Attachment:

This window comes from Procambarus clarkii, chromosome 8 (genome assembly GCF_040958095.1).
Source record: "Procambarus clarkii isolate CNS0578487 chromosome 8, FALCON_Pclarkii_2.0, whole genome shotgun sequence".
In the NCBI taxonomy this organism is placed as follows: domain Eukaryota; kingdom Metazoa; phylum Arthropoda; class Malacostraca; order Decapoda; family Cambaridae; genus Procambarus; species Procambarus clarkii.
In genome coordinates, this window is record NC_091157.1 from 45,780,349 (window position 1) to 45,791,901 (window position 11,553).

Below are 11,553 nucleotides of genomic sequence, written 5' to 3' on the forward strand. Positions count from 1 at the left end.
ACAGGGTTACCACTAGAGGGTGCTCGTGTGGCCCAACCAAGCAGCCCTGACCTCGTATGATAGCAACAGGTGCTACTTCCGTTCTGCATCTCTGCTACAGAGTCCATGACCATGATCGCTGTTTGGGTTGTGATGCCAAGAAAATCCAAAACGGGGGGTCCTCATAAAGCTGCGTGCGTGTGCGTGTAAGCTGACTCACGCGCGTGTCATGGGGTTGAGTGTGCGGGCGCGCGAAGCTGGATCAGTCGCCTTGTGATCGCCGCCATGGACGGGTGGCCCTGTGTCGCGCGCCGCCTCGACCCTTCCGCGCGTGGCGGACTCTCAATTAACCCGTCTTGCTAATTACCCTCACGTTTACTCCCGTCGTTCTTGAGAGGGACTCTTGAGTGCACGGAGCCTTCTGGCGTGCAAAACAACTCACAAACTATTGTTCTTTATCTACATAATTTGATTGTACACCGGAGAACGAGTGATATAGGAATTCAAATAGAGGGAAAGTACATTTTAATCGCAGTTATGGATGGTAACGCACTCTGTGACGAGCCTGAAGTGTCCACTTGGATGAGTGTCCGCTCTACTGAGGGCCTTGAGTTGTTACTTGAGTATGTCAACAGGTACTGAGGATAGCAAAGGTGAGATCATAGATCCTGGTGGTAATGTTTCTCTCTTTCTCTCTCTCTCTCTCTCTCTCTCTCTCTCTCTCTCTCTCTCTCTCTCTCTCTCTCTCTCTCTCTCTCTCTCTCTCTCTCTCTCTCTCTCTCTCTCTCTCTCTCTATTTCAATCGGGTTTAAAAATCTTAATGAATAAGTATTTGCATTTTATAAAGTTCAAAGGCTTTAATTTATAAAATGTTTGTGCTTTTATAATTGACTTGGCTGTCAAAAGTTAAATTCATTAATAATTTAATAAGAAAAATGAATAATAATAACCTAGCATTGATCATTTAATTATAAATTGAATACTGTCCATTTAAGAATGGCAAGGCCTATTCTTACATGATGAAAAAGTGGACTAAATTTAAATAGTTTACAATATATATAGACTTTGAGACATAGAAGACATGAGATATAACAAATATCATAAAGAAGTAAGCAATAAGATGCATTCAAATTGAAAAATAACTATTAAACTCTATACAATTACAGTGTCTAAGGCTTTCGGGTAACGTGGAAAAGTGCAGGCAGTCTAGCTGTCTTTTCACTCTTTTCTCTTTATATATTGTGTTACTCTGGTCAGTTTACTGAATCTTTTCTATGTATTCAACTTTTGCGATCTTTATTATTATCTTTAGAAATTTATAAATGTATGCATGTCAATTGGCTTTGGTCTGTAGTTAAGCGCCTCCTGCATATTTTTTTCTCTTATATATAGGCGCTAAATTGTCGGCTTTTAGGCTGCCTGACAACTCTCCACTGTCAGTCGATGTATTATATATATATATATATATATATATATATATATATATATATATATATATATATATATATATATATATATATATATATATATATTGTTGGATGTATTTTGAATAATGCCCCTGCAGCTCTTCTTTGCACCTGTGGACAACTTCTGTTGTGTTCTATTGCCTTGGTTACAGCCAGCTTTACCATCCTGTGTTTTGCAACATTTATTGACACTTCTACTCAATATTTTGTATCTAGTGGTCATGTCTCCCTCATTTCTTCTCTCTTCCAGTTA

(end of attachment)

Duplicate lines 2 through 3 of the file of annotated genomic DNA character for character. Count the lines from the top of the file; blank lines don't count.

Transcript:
Source record: "Procambarus clarkii isolate CNS0578487 chromosome 8, FALCON_Pclarkii_2.0, whole genome shotgun sequence".
In the NCBI taxonomy this organism is placed as follows: domain Eukaryota; kingdom Metazoa; phylum Arthropoda; class Malacostraca; order Decapoda; family Cambaridae; genus Procambarus; species Procambarus clarkii.